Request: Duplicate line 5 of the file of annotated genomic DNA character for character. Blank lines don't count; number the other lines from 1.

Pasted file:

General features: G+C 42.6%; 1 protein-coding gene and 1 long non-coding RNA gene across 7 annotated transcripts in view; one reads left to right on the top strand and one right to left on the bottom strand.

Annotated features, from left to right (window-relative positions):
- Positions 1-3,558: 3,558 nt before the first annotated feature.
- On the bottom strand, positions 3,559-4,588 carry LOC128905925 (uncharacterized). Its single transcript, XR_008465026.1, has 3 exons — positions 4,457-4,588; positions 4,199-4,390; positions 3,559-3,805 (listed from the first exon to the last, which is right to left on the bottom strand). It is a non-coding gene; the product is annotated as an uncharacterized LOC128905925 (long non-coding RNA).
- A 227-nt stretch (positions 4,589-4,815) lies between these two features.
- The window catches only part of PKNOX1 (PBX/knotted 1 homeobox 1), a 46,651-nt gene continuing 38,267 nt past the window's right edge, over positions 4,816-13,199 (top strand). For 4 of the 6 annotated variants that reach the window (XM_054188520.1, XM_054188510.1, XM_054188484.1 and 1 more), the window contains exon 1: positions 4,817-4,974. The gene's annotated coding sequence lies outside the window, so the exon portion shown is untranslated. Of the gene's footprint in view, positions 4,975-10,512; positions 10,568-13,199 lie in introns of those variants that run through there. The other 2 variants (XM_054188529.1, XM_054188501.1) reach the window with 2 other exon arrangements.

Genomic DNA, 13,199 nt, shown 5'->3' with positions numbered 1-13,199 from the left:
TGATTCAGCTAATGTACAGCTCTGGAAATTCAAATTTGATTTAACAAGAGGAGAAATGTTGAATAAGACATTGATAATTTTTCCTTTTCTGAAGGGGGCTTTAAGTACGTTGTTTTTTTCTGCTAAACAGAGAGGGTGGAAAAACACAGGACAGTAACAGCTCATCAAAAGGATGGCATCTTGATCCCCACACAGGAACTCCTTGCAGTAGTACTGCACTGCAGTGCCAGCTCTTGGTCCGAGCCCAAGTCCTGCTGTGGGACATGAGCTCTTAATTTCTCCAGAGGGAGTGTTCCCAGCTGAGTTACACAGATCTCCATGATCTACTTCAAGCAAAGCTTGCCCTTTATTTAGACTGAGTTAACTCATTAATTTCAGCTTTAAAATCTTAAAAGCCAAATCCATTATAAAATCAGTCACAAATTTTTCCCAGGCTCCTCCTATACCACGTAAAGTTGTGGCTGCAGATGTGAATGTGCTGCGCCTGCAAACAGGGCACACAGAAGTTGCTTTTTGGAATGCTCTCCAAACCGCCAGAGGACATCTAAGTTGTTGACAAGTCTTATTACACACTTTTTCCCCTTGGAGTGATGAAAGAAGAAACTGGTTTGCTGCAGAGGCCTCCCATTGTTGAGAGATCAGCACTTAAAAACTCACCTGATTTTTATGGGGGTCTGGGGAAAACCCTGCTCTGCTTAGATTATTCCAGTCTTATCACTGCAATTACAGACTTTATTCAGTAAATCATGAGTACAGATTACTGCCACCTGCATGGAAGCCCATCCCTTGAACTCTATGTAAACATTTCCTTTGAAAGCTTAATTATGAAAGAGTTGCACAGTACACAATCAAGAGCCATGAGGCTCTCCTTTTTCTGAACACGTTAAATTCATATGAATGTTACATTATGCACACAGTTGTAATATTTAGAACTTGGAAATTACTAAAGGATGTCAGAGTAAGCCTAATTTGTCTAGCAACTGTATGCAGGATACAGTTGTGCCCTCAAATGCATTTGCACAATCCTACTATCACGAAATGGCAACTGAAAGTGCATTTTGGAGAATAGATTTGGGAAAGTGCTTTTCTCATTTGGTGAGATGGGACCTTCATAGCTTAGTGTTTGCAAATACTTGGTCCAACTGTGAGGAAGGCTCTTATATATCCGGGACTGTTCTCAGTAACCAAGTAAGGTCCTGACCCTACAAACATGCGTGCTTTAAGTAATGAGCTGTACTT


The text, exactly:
- A 227-nt stretch (positions 4,589-4,815) lies between these two features.